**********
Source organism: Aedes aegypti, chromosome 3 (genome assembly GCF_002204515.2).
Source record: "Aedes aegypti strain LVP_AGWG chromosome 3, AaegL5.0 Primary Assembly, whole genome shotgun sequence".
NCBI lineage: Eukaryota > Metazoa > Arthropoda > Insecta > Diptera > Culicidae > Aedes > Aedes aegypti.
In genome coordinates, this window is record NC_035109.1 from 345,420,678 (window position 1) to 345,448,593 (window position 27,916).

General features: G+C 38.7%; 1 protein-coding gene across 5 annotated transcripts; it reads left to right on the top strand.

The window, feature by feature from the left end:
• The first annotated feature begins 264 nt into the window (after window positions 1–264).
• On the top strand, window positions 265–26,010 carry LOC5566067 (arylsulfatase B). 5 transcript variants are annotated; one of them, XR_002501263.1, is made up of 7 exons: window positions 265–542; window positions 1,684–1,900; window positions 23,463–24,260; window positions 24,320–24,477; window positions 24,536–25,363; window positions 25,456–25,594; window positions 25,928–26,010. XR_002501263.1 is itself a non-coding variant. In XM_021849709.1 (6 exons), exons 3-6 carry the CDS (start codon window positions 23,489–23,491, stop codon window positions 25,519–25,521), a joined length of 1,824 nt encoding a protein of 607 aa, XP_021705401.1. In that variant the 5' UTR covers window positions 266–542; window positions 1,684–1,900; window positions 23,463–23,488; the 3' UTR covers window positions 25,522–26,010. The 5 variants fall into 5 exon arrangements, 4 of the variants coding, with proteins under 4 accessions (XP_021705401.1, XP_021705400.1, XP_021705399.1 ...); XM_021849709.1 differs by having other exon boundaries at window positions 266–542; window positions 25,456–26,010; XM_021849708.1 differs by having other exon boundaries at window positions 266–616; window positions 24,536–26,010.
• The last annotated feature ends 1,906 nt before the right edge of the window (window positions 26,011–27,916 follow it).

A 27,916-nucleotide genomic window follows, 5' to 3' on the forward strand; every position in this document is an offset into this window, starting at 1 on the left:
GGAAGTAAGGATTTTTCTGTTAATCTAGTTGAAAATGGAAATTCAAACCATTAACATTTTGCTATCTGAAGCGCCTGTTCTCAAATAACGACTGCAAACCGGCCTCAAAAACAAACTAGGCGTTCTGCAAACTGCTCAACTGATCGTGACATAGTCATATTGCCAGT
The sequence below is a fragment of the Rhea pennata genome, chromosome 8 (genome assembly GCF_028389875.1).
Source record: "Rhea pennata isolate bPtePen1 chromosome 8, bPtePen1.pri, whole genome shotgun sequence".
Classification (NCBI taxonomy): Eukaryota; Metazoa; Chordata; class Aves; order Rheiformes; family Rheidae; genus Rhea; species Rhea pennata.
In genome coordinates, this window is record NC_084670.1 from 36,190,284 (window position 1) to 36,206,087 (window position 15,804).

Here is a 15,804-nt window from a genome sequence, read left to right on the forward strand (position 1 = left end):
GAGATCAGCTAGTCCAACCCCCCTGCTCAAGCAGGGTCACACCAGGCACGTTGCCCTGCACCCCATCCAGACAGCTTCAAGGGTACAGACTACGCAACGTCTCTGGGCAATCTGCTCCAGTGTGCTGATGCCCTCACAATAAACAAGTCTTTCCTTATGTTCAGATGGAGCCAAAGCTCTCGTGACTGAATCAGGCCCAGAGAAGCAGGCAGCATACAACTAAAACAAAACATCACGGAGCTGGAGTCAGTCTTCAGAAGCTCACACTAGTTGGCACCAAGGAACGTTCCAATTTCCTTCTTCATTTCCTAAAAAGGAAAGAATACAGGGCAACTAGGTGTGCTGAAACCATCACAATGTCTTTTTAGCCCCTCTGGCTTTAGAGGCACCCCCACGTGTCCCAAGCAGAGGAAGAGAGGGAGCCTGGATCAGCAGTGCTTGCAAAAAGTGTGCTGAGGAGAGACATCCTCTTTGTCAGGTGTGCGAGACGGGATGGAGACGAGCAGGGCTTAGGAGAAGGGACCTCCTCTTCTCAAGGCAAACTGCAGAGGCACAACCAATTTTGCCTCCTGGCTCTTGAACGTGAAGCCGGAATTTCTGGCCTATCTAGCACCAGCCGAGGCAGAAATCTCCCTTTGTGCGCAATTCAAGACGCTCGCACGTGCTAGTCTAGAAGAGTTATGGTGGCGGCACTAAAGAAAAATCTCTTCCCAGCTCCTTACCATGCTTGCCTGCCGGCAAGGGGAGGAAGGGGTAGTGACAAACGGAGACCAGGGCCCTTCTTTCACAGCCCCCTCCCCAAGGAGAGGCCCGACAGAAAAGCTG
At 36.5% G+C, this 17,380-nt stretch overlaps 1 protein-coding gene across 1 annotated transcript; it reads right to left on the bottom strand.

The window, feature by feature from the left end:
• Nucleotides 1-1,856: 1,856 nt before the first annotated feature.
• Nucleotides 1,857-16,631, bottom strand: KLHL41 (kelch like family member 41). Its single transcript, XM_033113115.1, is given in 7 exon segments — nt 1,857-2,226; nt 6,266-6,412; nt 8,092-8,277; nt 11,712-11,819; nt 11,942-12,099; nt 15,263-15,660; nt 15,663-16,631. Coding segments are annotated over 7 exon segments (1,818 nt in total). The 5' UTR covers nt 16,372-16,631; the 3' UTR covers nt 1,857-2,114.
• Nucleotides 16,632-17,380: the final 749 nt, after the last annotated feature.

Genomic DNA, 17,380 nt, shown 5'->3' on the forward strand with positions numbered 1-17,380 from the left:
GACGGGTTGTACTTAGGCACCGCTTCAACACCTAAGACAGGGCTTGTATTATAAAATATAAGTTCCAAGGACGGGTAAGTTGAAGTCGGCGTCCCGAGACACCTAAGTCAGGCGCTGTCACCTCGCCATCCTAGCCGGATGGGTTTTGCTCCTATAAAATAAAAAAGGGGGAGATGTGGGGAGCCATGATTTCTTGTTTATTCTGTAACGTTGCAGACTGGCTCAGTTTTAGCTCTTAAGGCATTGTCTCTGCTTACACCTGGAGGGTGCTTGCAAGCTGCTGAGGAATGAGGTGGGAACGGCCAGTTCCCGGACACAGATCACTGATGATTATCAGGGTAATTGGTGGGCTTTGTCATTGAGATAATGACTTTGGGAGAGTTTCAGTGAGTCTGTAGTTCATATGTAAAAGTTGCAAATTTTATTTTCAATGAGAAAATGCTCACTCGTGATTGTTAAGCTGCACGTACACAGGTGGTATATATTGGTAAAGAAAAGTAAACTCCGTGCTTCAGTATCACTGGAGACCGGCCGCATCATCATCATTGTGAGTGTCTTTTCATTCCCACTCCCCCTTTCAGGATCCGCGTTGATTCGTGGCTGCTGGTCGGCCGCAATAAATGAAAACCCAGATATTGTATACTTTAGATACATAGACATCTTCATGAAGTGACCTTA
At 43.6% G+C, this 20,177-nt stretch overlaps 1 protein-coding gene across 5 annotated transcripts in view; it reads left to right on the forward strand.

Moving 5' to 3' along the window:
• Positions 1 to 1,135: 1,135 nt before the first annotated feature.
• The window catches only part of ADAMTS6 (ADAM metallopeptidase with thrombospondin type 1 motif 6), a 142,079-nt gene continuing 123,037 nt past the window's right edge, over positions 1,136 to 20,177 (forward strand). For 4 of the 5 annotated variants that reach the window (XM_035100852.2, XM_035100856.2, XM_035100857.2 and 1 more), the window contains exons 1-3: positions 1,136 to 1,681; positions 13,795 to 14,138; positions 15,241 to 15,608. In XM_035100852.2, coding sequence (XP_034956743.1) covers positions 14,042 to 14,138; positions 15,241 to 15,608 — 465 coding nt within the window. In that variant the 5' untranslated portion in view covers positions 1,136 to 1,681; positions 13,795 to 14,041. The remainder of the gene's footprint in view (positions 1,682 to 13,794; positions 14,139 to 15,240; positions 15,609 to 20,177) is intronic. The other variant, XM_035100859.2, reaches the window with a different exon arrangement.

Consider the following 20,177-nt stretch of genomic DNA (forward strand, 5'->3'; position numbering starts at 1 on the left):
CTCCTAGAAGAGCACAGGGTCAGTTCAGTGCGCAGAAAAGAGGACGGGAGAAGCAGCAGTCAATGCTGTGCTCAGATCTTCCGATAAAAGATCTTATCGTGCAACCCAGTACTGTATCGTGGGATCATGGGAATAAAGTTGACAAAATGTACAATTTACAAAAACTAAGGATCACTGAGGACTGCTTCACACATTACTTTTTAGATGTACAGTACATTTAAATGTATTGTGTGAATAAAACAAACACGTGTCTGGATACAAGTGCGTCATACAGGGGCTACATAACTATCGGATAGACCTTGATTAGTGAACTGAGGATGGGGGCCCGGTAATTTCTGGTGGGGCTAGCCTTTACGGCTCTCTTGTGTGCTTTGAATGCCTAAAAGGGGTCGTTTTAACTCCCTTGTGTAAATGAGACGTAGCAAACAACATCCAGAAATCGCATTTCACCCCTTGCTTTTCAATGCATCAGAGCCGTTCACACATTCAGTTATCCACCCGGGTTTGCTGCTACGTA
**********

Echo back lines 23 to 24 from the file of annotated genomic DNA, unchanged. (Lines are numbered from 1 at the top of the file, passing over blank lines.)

Genomic DNA, 17,380 nt, shown 5'->3' on the forward strand with positions numbered 1-17,380 from the left:
GACGGGTTGTACTTAGGCACCGCTTCAACACCTAAGACAGGGCTTGTATTATAAAATATAAGTTCCAAGGACGGGTAAGTTGAAGTCGGCGTCCCGAGACACCTAAGTCAGGCGCTGTCACCTCGCCATCCTAGCCGGATGGGTTTTGCTCCTATAAAATAAAAAAGGGGGAGATGTGGGGAGCCATGATTTCTTGTTTATTCTGTAACGTTGCAGACTGGCTCAGTTTTAGCTCTTAAGGCATTGTCTCTGCTTACACCTGGAGGGTGCTTGCAAGCTGCTGAGGAATGAGGTGGGAACGGCCAGTTCCCGGACACAGATCACTGATGATTATCAGGGTAATTGGTGGGCTTTGTCATTGAGATAATGACTTTGGGAGAGTTTCAGTGAGTCTGTAGTTCATATGTAAAAGTTGCAAATTTTATTTTCAATGAGAAAATGCTCACTCGTGATTGTTAAGCTGCACGTACACAGGTGGTATATATTGGTAAAGAAAAGTAAACTCCGTGCTTCAGTATCACTGGAGACCGGCCGCATCATCATCATTGTGAGTGTCTTTTCATTCCCACTCCCCCTTTCAGGATCCGCGTTGATTCGTGGCTGCTGGTCGGCCGCAATAAATGAAAACCCAGATATTGTATACTTTAGATACATAGACATCTTCATGAAGTGACCTTA